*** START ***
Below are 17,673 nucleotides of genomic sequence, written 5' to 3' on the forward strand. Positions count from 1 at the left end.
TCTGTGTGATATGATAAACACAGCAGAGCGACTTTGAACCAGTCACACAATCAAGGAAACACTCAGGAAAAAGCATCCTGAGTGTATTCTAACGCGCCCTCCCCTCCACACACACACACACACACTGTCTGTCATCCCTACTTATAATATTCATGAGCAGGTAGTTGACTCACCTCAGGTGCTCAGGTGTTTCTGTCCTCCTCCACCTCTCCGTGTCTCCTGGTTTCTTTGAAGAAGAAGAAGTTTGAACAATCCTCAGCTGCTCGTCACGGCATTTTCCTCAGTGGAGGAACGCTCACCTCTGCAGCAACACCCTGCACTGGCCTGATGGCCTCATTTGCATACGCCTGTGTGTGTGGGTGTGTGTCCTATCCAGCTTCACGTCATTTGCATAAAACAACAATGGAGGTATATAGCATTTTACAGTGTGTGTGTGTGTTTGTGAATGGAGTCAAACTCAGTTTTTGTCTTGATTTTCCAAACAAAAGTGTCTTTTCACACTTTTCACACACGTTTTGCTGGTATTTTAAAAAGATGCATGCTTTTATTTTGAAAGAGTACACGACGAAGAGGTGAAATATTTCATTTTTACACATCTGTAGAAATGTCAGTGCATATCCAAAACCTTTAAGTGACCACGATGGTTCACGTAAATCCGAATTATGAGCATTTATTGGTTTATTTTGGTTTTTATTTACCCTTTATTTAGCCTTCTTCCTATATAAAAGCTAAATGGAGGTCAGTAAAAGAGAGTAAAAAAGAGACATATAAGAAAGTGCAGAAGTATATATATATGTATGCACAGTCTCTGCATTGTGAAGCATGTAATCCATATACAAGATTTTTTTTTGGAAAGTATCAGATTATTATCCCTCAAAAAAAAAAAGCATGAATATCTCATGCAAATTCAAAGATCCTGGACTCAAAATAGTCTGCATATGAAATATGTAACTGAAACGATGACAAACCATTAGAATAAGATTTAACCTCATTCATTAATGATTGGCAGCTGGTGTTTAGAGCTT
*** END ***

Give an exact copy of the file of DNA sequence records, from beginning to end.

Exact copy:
Below are 17,673 nucleotides of genomic sequence, written 5' to 3' on the forward strand. Positions count from 1 at the left end.
TCTGTGTGATATGATAAACACAGCAGAGCGACTTTGAACCAGTCACACAATCAAGGAAACACTCAGGAAAAAGCATCCTGAGTGTATTCTAACGCGCCCTCCCCTCCACACACACACACACACACTGTCTGTCATCCCTACTTATAATATTCATGAGCAGGTAGTTGACTCACCTCAGGTGCTCAGGTGTTTCTGTCCTCCTCCACCTCTCCGTGTCTCCTGGTTTCTTTGAAGAAGAAGAAGTTTGAACAATCCTCAGCTGCTCGTCACGGCATTTTCCTCAGTGGAGGAACGCTCACCTCTGCAGCAACACCCTGCACTGGCCTGATGGCCTCATTTGCATACGCCTGTGTGTGTGGGTGTGTGTCCTATCCAGCTTCACGTCATTTGCATAAAACAACAATGGAGGTATATAGCATTTTACAGTGTGTGTGTGTGTTTGTGAATGGAGTCAAACTCAGTTTTTGTCTTGATTTTCCAAACAAAAGTGTCTTTTCACACTTTTCACACACGTTTTGCTGGTATTTTAAAAAGATGCATGCTTTTATTTTGAAAGAGTACACGACGAAGAGGTGAAATATTTCATTTTTACACATCTGTAGAAATGTCAGTGCATATCCAAAACCTTTAAGTGACCACGATGGTTCACGTAAATCCGAATTATGAGCATTTATTGGTTTATTTTGGTTTTTATTTACCCTTTATTTAGCCTTCTTCCTATATAAAAGCTAAATGGAGGTCAGTAAAAGAGAGTAAAAAAGAGACATATAAGAAAGTGCAGAAGTATATATATATGTATGCACAGTCTCTGCATTGTGAAGCATGTAATCCATATACAAGATTTTTTTTTGGAAAGTATCAGATTATTATCCCTCAAAAAAAAAAAGCATGAATATCTCATGCAAATTCAAAGATCCTGGACTCAAAATAGTCTGCATATGAAATATGTAACTGAAACGATGACAAACCATTAGAATAAGATTTAACCTCATTCATTAATGATTGGCAGCTGGTGTTTAGAGCTT